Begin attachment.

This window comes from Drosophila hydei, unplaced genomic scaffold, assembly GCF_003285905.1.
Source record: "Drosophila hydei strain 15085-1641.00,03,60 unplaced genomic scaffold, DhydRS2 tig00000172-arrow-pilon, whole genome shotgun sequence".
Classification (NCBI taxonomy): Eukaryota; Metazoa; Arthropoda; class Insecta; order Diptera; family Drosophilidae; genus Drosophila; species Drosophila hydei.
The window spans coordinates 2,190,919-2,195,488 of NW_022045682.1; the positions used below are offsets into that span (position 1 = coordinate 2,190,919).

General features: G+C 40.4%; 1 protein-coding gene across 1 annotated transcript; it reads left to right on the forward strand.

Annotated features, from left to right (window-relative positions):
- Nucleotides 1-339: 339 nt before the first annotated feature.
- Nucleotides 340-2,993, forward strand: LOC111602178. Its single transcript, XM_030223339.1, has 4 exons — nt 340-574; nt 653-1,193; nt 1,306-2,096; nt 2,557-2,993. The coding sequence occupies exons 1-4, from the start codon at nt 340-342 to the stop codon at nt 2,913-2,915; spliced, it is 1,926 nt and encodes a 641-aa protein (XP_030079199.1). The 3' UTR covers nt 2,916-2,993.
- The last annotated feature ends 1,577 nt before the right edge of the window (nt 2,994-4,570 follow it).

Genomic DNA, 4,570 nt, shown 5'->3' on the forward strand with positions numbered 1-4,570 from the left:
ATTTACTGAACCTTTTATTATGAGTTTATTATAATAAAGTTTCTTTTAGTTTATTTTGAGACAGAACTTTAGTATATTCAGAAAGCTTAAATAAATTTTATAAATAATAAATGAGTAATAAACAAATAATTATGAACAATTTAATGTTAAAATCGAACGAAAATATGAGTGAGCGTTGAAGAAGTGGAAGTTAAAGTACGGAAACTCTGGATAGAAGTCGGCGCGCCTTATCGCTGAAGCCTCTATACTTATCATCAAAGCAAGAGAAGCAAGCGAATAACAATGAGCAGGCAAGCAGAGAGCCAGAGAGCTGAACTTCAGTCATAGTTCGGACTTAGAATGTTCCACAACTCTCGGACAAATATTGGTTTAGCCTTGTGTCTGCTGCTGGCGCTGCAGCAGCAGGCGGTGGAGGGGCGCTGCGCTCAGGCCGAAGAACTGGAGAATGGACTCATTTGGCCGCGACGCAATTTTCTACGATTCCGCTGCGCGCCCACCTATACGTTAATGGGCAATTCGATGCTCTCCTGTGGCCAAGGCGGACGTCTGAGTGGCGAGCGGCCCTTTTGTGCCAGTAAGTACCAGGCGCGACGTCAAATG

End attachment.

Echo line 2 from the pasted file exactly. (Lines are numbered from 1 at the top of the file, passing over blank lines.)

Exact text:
Source record: "Drosophila hydei strain 15085-1641.00,03,60 unplaced genomic scaffold, DhydRS2 tig00000172-arrow-pilon, whole genome shotgun sequence".